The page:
Why do I write?
Motivated by Passion
I’m always amazed by the number of people I meet who have a well-developed idea for a book in their heads but have already convinced themselves they aren’t ‘good’ enough to actually write it. “You’re a published author,” they say, “maybe you can write it up for me.”
Since my first book’s release in November 2015, I’ve been asked to author three memoirs, a science fiction novel, a technical manual and a daily calendar of inspirational quotations, in return for dinner at a fancy restaurant, a bottle of fine wine, and even a bag full of coupons an acquaintance was almost certain hadn’t yet expired.
To put this in perspective, during the five years I worked as a journalist, no one ever asked me to write up their memoirs for them. While in many ways it’s flattering, I’m always left confused by these very serious requests.
When I try to laugh it off, joking that I can’t write up an idea still floating around in their head, that I’m not the right person for the task at hand, they usually press on anyway. What if they gave me notes or an outline? Or perhaps I could interview them?
Inevitably I have to gently explain how much time it takes to work out the storyline, research potential characters and places, then write out the dialogue, scenes, and chapters of a one-hundred thousand word work of fiction. Not to mention the months of rewriting and revising until the novel takes form, only to send it off to editors and proofreaders to be picked apart before starting the revision process all over again.
A variation of “I had no idea how much work went into writing one book” is the end of the conversation before they walk slowly away, contemplating the unexpectedly complex and time-consuming creation process.
These conversations usually put me in a reflexive mood as well, leaving me wondering why I do this to myself. In the end, it’s the passion for the subject matter, the need to find out what my characters do next, and the desire to see the story through to its resolution. That’s what keeps me going into the late hours of the night and restrains me from throwing the manuscript away when I discover an unrealistic plot twist or my editor finds a plethora of mistakes and it seems as if it’ll never be ready for publication.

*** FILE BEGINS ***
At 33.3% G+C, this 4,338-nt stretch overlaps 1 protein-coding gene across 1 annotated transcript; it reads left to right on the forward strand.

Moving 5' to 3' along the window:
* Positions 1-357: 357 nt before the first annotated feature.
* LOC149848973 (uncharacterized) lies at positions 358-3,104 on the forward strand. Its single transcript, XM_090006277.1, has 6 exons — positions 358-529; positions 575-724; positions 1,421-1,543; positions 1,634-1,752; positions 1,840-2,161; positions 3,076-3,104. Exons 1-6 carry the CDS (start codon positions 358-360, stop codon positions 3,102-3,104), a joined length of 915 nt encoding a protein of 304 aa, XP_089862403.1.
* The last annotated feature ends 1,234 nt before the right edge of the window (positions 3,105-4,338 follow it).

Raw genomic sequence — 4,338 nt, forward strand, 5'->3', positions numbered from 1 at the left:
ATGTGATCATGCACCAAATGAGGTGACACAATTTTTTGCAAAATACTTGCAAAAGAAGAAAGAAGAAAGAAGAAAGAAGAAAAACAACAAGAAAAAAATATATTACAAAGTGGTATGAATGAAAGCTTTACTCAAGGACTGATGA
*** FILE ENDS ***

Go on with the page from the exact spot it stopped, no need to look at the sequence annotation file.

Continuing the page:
Fellow authors, what motivates you to keep writing when things get tough?
Fellow readers, do you have an idea for a book worked out in your mind that you haven’t written down yet? Why not?
* The beautiful bouquet of flowers seemed like a good way to visualize my joy at finally getting my new website up and running! I’m still playing with sidebar images and a few other things behind the scenes, but if you have any comments or suggestions for improvements, I’m all ears. Have a wonderful week!
8 thoughts on “Why do I write?”
I write to remain sane in an insane world. When reality becomes stranger than fiction, I can escape into a world of fiction in which my characters are real (at least to me). It sure as heck isn’t for the money!!
Lovely to hear, Phyllis! Writing can be quite therapeutic. Good luck with your career!
I think many of us who write do it because we can’t “not” write. It’s one of the ways we live.
Beautifully put, Ann Gaylia O’Barr. Thank you for commenting on this post. I wish you much success in your writing career!
There are so many facets to “writing.” Fabricating and formulating an idea or two into a cohesive and compelling story poses an enormous challenge in itself apart from all the editing and revising. Never mind the logistics of publishing, marketing, promoting, and actually selling. I write because I am compelled to do so by the power vested in me to tell a story worth reading.
Fantastic, Eva Pasco! You have the perfect motivation to keep writing beautiful books. Thank you for commenting on this post and good luck with your writing career!
Too many people have no clue of what hard of work it is to write a book, the research that is involved, the actual writing, and then rewriting, wonderfully written scenes, which have to be deleted because it has nothing to do with the story or to tighten up the story. After it is published comes promoting. Getting up and dressed for the part to head to a book signing at some events where you are setting next to other authors that are there to peddle their poems as each person that comes into the store you smile and do your best imitations of used car salesman as you ask “You like mysteries? ” All they while you are praying, “please just one person please buy my book”. After which you pack it all up to do it all over again the next weekend at another place. At the same time, you are working on the next project. I ask myself ‘why would any sane person do what we do?’ Because we love it, that is the reason. If you are not the person that is miserable when you are not writing chances are you are not a writer.
I hear your pain and understand the deep-seated need to keep going, no matter how frustrating it can be. Many thanks, Thomas S. Mulvaugh for sharing your thoughts. I enjoyed reading it and wish you MUCH success in your writing career!
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